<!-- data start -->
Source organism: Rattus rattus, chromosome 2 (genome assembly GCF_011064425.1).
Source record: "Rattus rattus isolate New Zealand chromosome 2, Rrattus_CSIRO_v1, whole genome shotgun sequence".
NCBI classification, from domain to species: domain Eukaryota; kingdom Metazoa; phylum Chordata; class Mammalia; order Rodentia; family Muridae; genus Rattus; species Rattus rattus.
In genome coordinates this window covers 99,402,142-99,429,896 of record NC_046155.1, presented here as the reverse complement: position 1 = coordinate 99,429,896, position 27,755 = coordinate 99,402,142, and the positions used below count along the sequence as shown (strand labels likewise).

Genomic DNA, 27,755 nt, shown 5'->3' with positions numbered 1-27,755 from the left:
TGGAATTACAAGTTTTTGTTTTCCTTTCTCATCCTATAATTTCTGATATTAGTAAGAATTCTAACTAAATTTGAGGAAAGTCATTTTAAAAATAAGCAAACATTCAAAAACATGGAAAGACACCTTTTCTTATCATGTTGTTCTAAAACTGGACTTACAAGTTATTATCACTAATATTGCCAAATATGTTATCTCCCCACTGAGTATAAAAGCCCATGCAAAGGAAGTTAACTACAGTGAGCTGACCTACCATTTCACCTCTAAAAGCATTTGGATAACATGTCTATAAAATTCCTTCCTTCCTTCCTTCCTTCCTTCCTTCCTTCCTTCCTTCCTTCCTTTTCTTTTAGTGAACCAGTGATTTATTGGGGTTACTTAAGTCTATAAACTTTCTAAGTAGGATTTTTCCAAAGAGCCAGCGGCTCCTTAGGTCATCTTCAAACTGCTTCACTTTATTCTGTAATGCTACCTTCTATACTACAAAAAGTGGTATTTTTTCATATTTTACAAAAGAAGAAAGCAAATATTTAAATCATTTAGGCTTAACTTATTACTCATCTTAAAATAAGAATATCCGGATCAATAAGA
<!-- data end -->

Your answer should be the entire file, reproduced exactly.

Source organism: Rattus rattus, chromosome 2 (genome assembly GCF_011064425.1).
Source record: "Rattus rattus isolate New Zealand chromosome 2, Rrattus_CSIRO_v1, whole genome shotgun sequence".
NCBI classification, from domain to species: domain Eukaryota; kingdom Metazoa; phylum Chordata; class Mammalia; order Rodentia; family Muridae; genus Rattus; species Rattus rattus.
In genome coordinates this window covers 99,402,142-99,429,896 of record NC_046155.1, presented here as the reverse complement: position 1 = coordinate 99,429,896, position 27,755 = coordinate 99,402,142, and the positions used below count along the sequence as shown (strand labels likewise).

Genomic DNA, 27,755 nt, shown 5'->3' with positions numbered 1-27,755 from the left:
TGGAATTACAAGTTTTTGTTTTCCTTTCTCATCCTATAATTTCTGATATTAGTAAGAATTCTAACTAAATTTGAGGAAAGTCATTTTAAAAATAAGCAAACATTCAAAAACATGGAAAGACACCTTTTCTTATCATGTTGTTCTAAAACTGGACTTACAAGTTATTATCACTAATATTGCCAAATATGTTATCTCCCCACTGAGTATAAAAGCCCATGCAAAGGAAGTTAACTACAGTGAGCTGACCTACCATTTCACCTCTAAAAGCATTTGGATAACATGTCTATAAAATTCCTTCCTTCCTTCCTTCCTTCCTTCCTTCCTTCCTTCCTTCCTTCCTTTTCTTTTAGTGAACCAGTGATTTATTGGGGTTACTTAAGTCTATAAACTTTCTAAGTAGGATTTTTCCAAAGAGCCAGCGGCTCCTTAGGTCATCTTCAAACTGCTTCACTTTATTCTGTAATGCTACCTTCTATACTACAAAAAGTGGTATTTTTTCATATTTTACAAAAGAAGAAAGCAAATATTTAAATCATTTAGGCTTAACTTATTACTCATCTTAAAATAAGAATATCCGGATCAATAAGA